Local bishop talks vocation versus job at Chamber of Commerce breakfast
By Amanda Raymond
A vocation is so much more than a 9 to 5 job, according to Bishop Tim Smith.
The Rowan County Chamber of Commerce hosted its Power in Partnership Breakfast at Trinity Oakes on Thursday.
The event was sponsored by Trinity Oakes and Lutheran Services Carolinas.
Attendees mixed and mingled and enjoyed a breakfast that included eggs, bacon and fruit. At the entrance, people could drop their business cards in a fish bowl for the chance at a door prize.
Smith, bishop of the North Carolina Synod of the Evangelical Lutheran Church in America, was the keynote speaker with an address called “Vocation versus Job.”
Smith grew up in Salisbury and graduated from Salisbury High School. He was a Morehead Scholar at the University of North Carolina at Chapel Hill and played basketball under Dean Smith.
Smith graduated from Lutheran Theological Seminary at Gettysburg in 1986 with a master’s degree in divinity and earned a doctoral degree in ministry from Drew University in 1992.
Smith talked about his childhood and how different mentors in his life affected him.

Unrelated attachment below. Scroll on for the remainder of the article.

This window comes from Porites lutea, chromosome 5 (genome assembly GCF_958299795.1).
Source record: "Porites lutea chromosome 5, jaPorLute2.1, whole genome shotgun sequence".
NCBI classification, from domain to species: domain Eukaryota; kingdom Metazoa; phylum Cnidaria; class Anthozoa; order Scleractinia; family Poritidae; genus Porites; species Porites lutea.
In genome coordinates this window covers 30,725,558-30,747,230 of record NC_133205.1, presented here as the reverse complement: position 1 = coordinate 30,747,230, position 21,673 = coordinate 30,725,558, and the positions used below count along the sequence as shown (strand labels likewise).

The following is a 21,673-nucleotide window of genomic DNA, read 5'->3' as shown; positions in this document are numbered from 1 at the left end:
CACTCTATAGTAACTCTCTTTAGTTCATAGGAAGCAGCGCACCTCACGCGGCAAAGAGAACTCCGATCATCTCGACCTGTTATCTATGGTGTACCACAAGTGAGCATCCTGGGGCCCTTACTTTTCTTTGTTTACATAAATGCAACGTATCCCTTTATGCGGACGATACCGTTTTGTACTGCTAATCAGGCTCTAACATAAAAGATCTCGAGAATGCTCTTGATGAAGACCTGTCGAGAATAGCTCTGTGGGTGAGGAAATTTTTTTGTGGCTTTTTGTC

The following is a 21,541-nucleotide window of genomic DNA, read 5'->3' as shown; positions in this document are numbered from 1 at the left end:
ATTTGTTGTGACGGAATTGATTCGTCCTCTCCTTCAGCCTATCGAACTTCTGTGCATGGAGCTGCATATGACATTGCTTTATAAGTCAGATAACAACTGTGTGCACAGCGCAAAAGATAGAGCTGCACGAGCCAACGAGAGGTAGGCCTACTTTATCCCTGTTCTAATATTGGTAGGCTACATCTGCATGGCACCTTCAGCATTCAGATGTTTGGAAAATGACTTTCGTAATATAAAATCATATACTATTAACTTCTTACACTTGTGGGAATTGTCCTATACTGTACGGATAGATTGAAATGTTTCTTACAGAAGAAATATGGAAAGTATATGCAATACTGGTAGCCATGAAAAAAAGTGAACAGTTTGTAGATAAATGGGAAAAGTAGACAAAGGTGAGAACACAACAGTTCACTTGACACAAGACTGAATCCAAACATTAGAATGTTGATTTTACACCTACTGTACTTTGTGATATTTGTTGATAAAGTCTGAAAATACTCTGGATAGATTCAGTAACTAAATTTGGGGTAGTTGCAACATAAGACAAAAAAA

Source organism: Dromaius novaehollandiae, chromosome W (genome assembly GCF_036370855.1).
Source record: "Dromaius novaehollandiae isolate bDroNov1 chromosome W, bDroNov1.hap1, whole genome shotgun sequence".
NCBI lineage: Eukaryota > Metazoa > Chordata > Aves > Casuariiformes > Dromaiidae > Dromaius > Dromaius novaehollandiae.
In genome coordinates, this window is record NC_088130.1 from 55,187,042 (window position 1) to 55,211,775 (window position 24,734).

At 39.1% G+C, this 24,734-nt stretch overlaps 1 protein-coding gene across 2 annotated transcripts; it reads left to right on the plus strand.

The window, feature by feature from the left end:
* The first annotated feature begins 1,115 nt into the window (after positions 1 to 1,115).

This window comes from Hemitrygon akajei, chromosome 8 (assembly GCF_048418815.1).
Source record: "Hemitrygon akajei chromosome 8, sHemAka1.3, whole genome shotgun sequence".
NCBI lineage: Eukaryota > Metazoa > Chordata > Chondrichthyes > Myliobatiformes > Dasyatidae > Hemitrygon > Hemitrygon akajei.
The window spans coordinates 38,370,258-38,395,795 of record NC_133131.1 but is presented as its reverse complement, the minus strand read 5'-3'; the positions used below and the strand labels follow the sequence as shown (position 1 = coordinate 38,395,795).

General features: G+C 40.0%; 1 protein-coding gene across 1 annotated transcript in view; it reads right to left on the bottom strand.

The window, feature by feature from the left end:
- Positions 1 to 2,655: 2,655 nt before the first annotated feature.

“When we speak of vocation and we really are honest about why it is that vocationally we do what we do, a lot of it probably can be traced back to somebody really important who had a lot of influence on us as a mentor-type person,” he said. Some of those mentors included parents, grandparents, teachers and coaches.
Smith said loved ones, strangers and even advertisers can influence how a person thinks of themselves.
“Everybody in every moment is somehow giving you messages about who you are, who you ought to be,” Smith said.
Smith said serving and loving our neighbors to the best of our ability is part of a person’s vocation.
“If Martin Luther were able to look at you and your various representations of whatever business you’re in, whatever you’re doing is you offering a gift to humanity,” he said.
For Smith, a vocation is not just a person’s day job. Relationships with an individual’s family, community and country are all a part of that person’s vocation.
Elaine Spalding, president of the chamber, said Smith’s speech was a great way to end this year’s breakfast series.
The dates for the 2016 breakfast meetings are: Jan. 21 (Marla Johnson, Artistotle; Digital Marketing); Feb. 18 (Steve Chandler, ChandlerThinks; New RoCo Brand); March 17 (Agri-business); April 21 (Health Care) and May 19 (Dr. Jim Johnson, UNC Chapel Hill – Leadership.
With a Power Card, the chamber’s frequent attender program, an individual can receive discounted prices and does not have to make a reservation every month.
Individuals without a Power Card can still attend; the cost is $15 for chamber members and $25 for non-members.
Contact the chamber for information on reservations or sponsorship opportunities at 704-633-4221 or email@example.com.
Contact reporter Amanda Raymond at 704-797-4222.